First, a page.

James Bow of “Bow. James Bow” has an excellent take on how to do this in a way that would maximize damage to the Liberals here. As much as I would rather Mr. Harper not return, seeing him hoist the Liberals by their own petard would certainly be good for a chuckle.

  23. John:

    “the G-G could refuse and would have good reason to do so and that a precedent was set in 1926”

    It wasn’t a precedent at all. Byng had come to Canada after being Governor of Bermuda. He did not understand that the role of Governor in the one was not the same as the role of Governor General in the other. It doesn’t set a precedent when the GG grossly misinterprets the extent of their actual, if not potential, authority.

    Anyway, since a lot of commenters here (including Mr. Coyne) seem keen for their to be a constitutional crisis just because it would be fun to watch, let me restate the non-constitutional case against the GG refusing Advice.

    The problem is that it would inevitably politicise the Crown. As long as the GG acts only on Advice, it doesn’t matter, from a constitutional point of view, who the GG is. In fact the only qualification for the office is that he/she will not take the law into their own hands (even if half the blogosophere begs them to do so). Clarkson resisted the temptation (barely) and I hope Jean will too. But if she doesn’t, then the GG will in future be picked so that the PM who recommends him can count on his loyalty and not drop him in the doo-doo. This was the primary cause of the Australian constitutional crisis of 1975, where the GG and the PM were from different parties and, in a moment of gridlock between Upper and Lower Houses, sided with the Upper House against the PM, dissolving Parliament unilaterally.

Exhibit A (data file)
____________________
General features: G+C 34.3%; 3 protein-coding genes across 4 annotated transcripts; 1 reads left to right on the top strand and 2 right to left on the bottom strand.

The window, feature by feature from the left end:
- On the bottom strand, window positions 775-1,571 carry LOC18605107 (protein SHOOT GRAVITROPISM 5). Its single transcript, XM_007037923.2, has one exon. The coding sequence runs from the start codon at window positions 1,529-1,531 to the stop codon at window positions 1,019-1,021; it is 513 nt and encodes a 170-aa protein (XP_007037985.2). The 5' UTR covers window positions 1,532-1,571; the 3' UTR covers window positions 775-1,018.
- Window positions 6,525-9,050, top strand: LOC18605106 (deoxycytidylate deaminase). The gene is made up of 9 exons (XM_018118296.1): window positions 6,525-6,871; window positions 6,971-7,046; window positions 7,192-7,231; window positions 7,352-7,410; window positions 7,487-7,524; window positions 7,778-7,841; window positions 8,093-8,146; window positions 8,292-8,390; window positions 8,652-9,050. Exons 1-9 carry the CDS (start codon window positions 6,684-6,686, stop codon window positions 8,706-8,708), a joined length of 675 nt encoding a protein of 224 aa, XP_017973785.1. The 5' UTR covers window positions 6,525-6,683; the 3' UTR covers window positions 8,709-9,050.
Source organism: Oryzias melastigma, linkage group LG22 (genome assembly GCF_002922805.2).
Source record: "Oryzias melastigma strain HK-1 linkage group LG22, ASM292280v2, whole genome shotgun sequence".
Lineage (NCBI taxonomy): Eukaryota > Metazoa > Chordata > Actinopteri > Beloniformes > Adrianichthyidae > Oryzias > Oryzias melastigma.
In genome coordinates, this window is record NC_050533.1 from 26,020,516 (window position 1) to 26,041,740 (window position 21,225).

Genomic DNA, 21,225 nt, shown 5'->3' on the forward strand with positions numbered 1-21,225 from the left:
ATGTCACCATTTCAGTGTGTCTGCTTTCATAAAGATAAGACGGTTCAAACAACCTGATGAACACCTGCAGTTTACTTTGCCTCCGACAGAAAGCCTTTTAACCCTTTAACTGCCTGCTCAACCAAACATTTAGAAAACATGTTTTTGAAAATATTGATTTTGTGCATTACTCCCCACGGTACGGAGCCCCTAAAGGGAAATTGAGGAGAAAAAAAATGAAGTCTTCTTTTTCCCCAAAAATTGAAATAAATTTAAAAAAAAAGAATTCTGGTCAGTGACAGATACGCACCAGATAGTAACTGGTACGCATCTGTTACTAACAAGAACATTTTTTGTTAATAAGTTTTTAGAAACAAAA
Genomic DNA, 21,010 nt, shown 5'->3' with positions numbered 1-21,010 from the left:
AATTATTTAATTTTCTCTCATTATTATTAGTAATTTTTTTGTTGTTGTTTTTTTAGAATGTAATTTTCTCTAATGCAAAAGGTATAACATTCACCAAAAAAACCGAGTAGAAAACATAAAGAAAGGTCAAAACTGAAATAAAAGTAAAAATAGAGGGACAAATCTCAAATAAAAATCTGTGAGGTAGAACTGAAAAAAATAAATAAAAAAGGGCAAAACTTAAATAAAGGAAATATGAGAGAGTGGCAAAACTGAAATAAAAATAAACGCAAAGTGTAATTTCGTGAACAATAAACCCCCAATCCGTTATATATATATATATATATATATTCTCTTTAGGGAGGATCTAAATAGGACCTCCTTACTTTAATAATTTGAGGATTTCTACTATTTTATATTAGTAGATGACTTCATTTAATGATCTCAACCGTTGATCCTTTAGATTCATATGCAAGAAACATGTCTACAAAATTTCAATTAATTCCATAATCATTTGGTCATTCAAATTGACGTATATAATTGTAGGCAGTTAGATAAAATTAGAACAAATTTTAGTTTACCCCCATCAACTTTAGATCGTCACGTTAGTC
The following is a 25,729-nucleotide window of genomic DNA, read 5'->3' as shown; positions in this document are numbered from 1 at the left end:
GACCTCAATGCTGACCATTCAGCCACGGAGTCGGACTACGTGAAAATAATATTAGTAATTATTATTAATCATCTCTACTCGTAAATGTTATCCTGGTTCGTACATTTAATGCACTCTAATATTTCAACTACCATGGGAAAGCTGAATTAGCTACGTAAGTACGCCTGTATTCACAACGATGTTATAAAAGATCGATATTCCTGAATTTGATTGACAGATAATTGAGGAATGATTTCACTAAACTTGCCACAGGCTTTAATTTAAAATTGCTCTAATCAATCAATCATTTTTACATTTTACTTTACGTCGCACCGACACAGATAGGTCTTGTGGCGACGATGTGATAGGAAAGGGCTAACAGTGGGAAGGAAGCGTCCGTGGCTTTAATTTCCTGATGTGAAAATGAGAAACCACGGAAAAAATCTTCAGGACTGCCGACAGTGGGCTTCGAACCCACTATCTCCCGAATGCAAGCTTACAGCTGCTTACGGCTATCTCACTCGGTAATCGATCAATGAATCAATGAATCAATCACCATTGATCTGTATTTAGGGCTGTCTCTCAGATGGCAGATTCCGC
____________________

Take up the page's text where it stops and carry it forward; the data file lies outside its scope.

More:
Oh, but come now, that could never happen here, right? Our politicans are too grown up for that, right? At some point the partisan bickering stops and some tactics remain off the table, right?

    Sure, and my name is Belinda Stronach.

    We’ve lost a lot in this country in terms of mature political culture, but I sure hope we don’t end up with party hacks as GG’s. It would totally erode the legitimacy of the office in the eyes of the public – I mean, imagine Peter MacKay as GG! Or Sheila Copps! Maybe they’d do a good job, but how could their impartiality ever be trusted? You people are playing with fire, I tell you! Fire and brimstone!

  24. Distinction is necessary.

    Mendes may be connected to the Libs in other ways (like his 87$ donation) but he worked, according to the piece you provide Andrew, (and this is my recollection too) he did not work in the PMO, he worked in the PCO…the PM PM’s non-partisan department.

  25. Harper has created an interesting mess, maybe even a trap, for those who follow our governance system. Jean, an appointee that irked many a CON, would be his next federal figurehead to be thrown under the wagon if she was to uphold the law that he created.
    Along with those agencies in charge of public safety (nuclear, food, science) and elections, the GG would thus be cast as an opponent of democracy, and be hoisted beside the senate as things that ‘go bump’ in the night.
    Like income trusts promises, Harper had no intention of following the spirit of his words. It’s obvious that the law was directed only to apply to Liberal governments.

  26. I believe Mike G is absolutely right in claiming that ‘nothing explicitly in the books prohibits the PM (or anyone else) to ask the GG to dissolve parliament.’